We announced our Metro Availability solution last week. Simply put, Metro Availability policies complete the Data availability spectrum by enabling customers to seamlessly keep applications online even on full site disasters. Being seamless is key — when things fail, the system should automatically handle failures such that applications and end users never see disruptions or even blips. Regardless of the failure — component (disk, memory, motherboard, power supply, etc.), server, rack or site — applications will stay online without any downtime.
Metro Availability is the last leg of the Data availability spectrum with the express goal of minimizing or eliminating application downtime, on unplanned failure events like site disasters and planned events such as site maintenance.
Unplanned downtime includes the unexpected like site disasters, hardware or software failures and human error. Planned downtime involves planned activities like datacenter maintenance, technology refreshes, software upgrades or patching, application migrations and any event requiring a maintenance window or outage.
Nutanix Metro Availability is a policy applied on the datastore comprising one or many virtual machines for protection against unplanned and planned downtime. Think of the policy as effectively “spanning or stretching” the datastore across two sites. On site failure, the policy relies on hypervisor HA (like VMWare HA) to spin-up virtual machines on the partner site where the virtual machines continue serving data from the datastore.
Handling Site Disasters
When a site fails, hypervisor HA re-starts virtual machines on the partner site. Since the datastore spans both sites, re-started virtual machines see their virtual disks on the surviving partner site and continue serving data from where they previously left off. Our solution, like all competing metro clustering solutions, assumes a layer-2 network across the two sites.
Performing Site Maintenance
Leveraging the same site disaster handling mechanisms, customers may non-disruptively move (using vMotion, for example) virtual machines to hosts on the partner site. Since the datastore spans both sites, the migrated virtual machines see their virtual disks and therefore continue serving data from where they previously left off.
Metro Availability Policy Requirements
Ensuring datastore availability across two sites requires data to be present at both sites in real-time. Therefore, the sites must be within reasonable RTT latency to make this solution viable. We support round trip latencies of 5ms and below. Inter-site bandwidth should be a function of the application’s write profile and our recommendation is to maintain adequate bandwidth to accommodate peak writes.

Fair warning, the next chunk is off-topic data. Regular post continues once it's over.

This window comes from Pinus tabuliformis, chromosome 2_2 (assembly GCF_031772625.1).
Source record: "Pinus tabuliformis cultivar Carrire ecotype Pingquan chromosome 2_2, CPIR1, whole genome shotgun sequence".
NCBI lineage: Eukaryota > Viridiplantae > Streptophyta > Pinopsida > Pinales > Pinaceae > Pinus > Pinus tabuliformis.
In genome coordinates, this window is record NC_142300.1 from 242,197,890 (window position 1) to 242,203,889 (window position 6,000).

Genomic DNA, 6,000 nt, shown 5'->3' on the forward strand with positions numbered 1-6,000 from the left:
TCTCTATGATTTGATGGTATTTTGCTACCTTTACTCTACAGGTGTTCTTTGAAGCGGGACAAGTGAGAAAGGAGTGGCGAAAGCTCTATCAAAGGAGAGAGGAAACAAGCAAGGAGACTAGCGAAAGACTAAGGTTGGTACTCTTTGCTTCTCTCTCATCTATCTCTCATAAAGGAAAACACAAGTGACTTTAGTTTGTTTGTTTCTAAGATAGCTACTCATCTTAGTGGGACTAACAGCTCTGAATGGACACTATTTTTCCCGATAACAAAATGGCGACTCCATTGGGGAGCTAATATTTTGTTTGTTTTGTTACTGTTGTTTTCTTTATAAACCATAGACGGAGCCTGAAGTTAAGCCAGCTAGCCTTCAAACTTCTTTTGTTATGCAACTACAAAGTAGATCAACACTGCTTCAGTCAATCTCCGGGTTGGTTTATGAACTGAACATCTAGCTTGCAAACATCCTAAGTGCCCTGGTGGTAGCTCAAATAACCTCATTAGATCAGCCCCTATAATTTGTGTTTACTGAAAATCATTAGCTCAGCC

Applying the Metro Availability Policy
Currently operational Nutanix clusters may apply the Metro Availability policy once upgraded to the new release (NOS 4.1). Metro Availability policies are enabled on Nutanix containers (containers correspond to datastores as far as virtual machines are concerned). Enabling the policy requires a few clicks and shouldn’t take more than a few minutes. Contrast our simplicity of deployment to the solutions on the market today. I haven’t heard of any competing solution deployed without expensive professional services lasting at least a week.
Metro Availability policies interoperate seamlessly with other data management policies on the cluster like Deduplication, Compression & Redundancy factor, to name a few.
Setup, Management & Monitoring
Metro Availability policies are managed from the Nutanix UI – Prism. Setup should take a couple of minutes via a few Clicks.
Choose Data Protection from the main menu on the Prism home page, then identify the Metro Availability tab. This tab displays all Metro Availability relationships currently on the system:
Setup a new policy by choosing Metro Availability from the Protection domain menu:
A wizard will walk you through the Setup process. Be sure to choose storage containers with the same name on both sites (in this example we use ‘test’) and the desired partner site (remote site). The wizard performs the necessary pre-checks around latency, available capacity and consistent container naming and only then allows the operation to succeed.
Start by giving the policy a name:
Choose the storage container (datastore) where you will enable the policy:
Choose the correct partner site:
Choose your method of handling network or standby site failures. When the network or partner site fails, VM writes temporarily halt to preserve consistency and avoid loss of transactions due to a situation like a rolling site failure. The policy must be disabled to continue VM writes and may be done manually by the end user or automatically using a timeout:
Review your policy and then click create:
The newly created policy appears in the Metro Availability tab on both the Active and Standby sites. In this example, Brussels is ‘Active’ and Amsterdam is ‘Standby’:
Note: Active vs. Standby applies to the policy, not the cluster. Another policy could easily be created [on a different datastore] where Amsterdam is Active and Brussels is Standby.
After setup, you can monitor policy health, inter-site characteristics like latency & bandwidth and standard capacity metrics. Anomalies are flagged through events & alerts with the associated criticality (warning vs. critical):
When a site fails, promote the container (datastore) on the Standby site to Active using 1-click: